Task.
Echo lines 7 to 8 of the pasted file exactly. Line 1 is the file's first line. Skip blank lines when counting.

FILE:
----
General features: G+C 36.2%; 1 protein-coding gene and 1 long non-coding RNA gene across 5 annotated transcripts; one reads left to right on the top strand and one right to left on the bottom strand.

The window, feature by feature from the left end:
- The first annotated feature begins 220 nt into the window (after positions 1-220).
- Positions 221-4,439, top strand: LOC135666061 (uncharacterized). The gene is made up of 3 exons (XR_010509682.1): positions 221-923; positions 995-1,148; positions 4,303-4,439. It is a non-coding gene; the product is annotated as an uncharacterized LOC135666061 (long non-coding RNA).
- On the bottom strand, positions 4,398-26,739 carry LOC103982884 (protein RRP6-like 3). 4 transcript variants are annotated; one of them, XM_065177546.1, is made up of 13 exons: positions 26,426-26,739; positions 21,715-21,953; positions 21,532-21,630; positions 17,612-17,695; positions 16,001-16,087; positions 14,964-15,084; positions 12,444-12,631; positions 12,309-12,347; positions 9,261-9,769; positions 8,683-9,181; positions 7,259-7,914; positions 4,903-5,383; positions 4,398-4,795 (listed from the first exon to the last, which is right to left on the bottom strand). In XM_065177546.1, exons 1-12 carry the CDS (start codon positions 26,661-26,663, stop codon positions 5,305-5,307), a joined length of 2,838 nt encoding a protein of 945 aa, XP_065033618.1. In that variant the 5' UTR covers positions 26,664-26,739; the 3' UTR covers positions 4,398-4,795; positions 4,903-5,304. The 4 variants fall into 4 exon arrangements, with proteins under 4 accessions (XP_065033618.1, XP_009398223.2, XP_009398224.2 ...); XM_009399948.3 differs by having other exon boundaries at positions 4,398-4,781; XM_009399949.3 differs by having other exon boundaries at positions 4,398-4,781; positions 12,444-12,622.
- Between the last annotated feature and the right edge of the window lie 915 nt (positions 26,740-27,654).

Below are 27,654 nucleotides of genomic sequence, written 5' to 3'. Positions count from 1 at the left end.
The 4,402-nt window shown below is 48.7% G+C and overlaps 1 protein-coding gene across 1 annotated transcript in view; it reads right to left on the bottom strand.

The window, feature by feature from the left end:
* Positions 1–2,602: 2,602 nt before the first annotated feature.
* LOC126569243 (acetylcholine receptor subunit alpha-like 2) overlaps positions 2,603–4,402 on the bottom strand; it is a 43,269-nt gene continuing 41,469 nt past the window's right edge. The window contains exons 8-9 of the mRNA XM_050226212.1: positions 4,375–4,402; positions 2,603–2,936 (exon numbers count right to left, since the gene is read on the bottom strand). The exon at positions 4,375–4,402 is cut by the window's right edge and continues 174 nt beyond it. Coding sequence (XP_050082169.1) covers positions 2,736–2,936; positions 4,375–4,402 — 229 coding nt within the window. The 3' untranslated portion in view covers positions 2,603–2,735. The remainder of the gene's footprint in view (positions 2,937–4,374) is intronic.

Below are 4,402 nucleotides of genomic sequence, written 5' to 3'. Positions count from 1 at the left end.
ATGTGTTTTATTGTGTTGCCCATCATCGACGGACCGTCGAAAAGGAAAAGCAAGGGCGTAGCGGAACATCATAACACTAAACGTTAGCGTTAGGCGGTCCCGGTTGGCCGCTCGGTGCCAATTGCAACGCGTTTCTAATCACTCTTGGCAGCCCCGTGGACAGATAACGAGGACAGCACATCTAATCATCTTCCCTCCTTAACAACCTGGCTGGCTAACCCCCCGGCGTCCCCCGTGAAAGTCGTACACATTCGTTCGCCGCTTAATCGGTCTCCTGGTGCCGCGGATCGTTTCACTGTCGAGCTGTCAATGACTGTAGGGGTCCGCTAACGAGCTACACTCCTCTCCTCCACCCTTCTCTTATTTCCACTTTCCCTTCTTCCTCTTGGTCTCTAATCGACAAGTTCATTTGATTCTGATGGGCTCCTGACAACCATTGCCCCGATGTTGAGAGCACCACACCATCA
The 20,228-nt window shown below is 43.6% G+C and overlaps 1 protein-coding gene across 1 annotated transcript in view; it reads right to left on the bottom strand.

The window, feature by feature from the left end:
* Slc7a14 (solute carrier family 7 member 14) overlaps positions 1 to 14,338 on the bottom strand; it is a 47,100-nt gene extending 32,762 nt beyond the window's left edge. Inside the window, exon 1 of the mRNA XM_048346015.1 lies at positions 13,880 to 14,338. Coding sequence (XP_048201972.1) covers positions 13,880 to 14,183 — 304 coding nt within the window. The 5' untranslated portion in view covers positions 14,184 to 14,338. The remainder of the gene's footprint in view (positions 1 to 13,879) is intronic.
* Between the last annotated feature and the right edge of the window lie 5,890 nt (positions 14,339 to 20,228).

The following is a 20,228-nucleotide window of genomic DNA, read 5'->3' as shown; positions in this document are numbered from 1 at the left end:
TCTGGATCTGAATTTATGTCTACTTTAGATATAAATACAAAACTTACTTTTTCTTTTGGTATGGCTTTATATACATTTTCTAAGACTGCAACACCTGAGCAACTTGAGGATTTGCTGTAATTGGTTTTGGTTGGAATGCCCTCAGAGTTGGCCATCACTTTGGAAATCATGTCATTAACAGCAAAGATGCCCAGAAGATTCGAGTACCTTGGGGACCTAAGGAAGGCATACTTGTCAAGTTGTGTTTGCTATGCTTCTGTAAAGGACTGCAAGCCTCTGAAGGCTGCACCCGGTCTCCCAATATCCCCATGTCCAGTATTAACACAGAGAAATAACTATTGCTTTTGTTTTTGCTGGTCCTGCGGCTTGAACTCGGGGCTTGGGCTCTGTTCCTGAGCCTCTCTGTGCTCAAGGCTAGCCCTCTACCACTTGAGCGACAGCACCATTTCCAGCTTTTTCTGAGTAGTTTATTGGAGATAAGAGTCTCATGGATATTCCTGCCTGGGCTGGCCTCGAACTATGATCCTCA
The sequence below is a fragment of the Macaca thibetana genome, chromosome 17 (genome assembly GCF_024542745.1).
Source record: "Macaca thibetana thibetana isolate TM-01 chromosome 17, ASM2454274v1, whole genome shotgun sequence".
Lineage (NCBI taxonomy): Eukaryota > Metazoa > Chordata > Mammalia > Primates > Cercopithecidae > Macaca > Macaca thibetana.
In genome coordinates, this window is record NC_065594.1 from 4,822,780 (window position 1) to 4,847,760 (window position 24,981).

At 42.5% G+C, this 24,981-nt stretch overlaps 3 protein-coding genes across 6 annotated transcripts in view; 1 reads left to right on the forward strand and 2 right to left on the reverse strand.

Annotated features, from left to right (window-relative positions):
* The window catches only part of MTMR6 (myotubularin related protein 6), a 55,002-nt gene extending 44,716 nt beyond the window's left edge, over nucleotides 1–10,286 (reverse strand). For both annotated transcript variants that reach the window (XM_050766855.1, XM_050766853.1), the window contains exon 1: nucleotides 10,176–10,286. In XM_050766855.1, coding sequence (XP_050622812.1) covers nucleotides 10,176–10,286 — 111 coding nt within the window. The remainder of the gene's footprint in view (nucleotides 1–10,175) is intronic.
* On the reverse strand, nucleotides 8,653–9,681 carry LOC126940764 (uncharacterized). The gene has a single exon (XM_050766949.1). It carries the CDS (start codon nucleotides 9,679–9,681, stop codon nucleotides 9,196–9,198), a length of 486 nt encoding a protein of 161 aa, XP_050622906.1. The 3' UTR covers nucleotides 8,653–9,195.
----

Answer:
Below are 27,654 nucleotides of genomic sequence, written 5' to 3'. Positions count from 1 at the left end.
The 4,402-nt window shown below is 48.7% G+C and overlaps 1 protein-coding gene across 1 annotated transcript in view; it reads right to left on the bottom strand.